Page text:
[प्रधानमन्त्रीकी भ्रष्ट पत्नी: १६ लाखको मुस्ताङ चढने प्रधानमन्त्रीकी श्रीमती हिसिला यमीलाई डेड करोडको प्राडो चाहियो ! जवकी प्रधानमन्त्रीकी श्रीमतीलाई गाडी दिने कानूनी प्रावधानै छैन । सस्तो गाडी दिँदा उनले मुख्य सचिवलाई भनिन्- " त्यो गिरिजाले चढेको थोत्रो, मलाई नयाँ चाहियो ।" प्रधानमन्त्रीले बोलाएको भन्दै सचिवहरूलाई बालुवाटारस्थित प्रम निवासमा झुक्याएर बोलाउने यमीले आफै सचिवहरूलाई निर्देशन दिन्छिन् । स्रोत: काठमान्डू पोष्ट]
While Prime Minister Baburam Bhattarai has been meticulously following the austerity measures in a bid to create a better image of his government, his wife Hisila Yami, a prominent leader in the Maoist party, seems to be swimming against the current. Sources said many of her recent acts watered down her husband’s resolves.
In a clear breach of the PM’s recent directives, Yami demanded a Prado, a Toyota car that costs Rs 15 million, from the Prime Minister’s Office only last week. PM Bhattarai, in sharp contrast, rides a Nepal-assembled Mustang car, which costs Rs 1.6 million. Continue reading
An inconvenient truth: Nepal has the dubious distinction of being one of the most corrupt countries in the world.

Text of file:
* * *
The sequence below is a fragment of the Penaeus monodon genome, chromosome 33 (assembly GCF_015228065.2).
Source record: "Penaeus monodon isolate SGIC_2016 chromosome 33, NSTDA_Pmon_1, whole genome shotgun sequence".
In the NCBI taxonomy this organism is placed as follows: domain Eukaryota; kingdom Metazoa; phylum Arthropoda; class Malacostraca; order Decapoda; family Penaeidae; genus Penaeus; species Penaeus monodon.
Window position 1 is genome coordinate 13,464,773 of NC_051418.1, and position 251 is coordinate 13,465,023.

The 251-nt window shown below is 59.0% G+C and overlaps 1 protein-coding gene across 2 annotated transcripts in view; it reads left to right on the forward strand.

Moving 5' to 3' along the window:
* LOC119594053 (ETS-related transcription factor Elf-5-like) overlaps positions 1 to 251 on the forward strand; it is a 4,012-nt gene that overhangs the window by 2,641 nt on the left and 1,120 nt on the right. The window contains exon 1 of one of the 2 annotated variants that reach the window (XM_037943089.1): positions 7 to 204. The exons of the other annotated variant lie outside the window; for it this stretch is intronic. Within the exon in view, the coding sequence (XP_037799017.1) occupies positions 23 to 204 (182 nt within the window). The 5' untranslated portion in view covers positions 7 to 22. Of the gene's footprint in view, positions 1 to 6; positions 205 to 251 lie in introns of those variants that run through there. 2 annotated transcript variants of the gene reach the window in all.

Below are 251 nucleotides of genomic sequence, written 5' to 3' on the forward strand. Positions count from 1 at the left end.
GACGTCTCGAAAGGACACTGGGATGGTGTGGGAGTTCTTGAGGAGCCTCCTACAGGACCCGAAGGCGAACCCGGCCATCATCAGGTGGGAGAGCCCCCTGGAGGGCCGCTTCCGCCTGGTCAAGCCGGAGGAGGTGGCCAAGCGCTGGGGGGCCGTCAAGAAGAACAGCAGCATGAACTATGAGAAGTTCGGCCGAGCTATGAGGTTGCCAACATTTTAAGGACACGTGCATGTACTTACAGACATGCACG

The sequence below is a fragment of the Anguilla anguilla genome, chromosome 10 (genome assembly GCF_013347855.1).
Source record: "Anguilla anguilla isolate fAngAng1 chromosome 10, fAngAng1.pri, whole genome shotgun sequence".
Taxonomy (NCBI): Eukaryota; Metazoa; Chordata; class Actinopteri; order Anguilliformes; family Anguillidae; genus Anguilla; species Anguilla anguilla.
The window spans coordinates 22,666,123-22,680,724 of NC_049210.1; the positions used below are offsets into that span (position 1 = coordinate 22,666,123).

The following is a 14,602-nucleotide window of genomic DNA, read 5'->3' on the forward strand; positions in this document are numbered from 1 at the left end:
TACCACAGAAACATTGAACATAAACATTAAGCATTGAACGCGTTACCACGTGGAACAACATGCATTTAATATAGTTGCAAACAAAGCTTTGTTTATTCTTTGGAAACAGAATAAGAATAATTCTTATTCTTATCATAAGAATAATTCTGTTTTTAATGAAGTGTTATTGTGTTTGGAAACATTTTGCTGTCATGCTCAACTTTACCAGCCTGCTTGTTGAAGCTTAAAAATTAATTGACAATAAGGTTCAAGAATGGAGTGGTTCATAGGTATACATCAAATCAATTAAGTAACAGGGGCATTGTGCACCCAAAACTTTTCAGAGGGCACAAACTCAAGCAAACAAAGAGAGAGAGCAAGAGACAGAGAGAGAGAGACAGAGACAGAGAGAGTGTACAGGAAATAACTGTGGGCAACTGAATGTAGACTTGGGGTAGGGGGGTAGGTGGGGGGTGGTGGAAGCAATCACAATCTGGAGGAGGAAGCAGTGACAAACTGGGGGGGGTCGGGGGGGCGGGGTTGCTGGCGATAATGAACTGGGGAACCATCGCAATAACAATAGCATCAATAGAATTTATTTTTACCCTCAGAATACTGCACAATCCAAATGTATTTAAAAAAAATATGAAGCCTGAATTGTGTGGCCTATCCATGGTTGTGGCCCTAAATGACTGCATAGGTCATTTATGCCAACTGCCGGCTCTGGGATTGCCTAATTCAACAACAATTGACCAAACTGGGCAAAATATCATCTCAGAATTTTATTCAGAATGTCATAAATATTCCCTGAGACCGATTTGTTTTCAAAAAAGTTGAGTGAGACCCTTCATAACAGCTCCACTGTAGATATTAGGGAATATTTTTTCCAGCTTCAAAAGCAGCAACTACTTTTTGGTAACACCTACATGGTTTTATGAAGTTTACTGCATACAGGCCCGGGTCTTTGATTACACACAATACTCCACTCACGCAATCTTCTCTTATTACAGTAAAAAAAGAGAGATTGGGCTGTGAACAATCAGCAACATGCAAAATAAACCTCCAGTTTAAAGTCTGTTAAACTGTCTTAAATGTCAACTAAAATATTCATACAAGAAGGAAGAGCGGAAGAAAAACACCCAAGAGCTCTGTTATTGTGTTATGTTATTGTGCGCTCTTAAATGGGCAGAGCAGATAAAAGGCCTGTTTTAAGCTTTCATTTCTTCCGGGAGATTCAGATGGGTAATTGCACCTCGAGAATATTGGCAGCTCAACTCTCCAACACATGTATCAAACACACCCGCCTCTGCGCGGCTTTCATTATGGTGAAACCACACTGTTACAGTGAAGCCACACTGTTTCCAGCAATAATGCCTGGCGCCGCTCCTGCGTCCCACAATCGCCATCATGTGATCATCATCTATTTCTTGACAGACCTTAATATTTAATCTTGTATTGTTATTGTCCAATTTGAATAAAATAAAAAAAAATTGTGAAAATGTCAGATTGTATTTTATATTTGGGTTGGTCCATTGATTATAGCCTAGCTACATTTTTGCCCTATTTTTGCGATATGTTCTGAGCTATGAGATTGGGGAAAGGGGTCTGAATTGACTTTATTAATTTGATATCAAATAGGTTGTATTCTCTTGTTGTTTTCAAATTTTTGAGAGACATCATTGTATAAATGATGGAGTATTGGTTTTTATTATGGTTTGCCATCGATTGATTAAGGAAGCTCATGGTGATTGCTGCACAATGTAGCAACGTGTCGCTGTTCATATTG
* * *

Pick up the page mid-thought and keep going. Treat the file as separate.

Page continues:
By Surendra Phuyal
That question is asked by all in the Himalayan nation — everyone from international visitors, who have to deal with bribe-taking officials right at Kathmandu’s international airport, to the hapless citizens of this country of approximately 30 million.
In July 2009, Nepal’s anti-graft body, the Commission for the Investigation of Abuse of Authority (CIAA), came up with a smart idea to discourage staff at Kathmandu’s international airport from taking bribes. CIAA suggested top officials at the Civil Aviation Authority of Nepal (CAAN) make “pocketless” pants mandatory for all staff.
The suggestion came after widespread reports and complaints by airline passengers about petty corruption, such as bribery and theft, by staff of CAAN, various airlines, customs and immigration, and even by security personnel posted at the airport. CIAA’s pitch made international headlines, but it seems the plan served only to make a mockery of Nepal’s corrupt officialdom. The suggestion even prompted CAAN officials to discuss the idea, but they failed to come up with a concrete plan of action.
The result: The “pocketless” pants are nowhere to be seen, complaints from airline passengers haven’t stopped and bribery continues at the Kathmandu airport, if reports in local media are accurate. Continue reading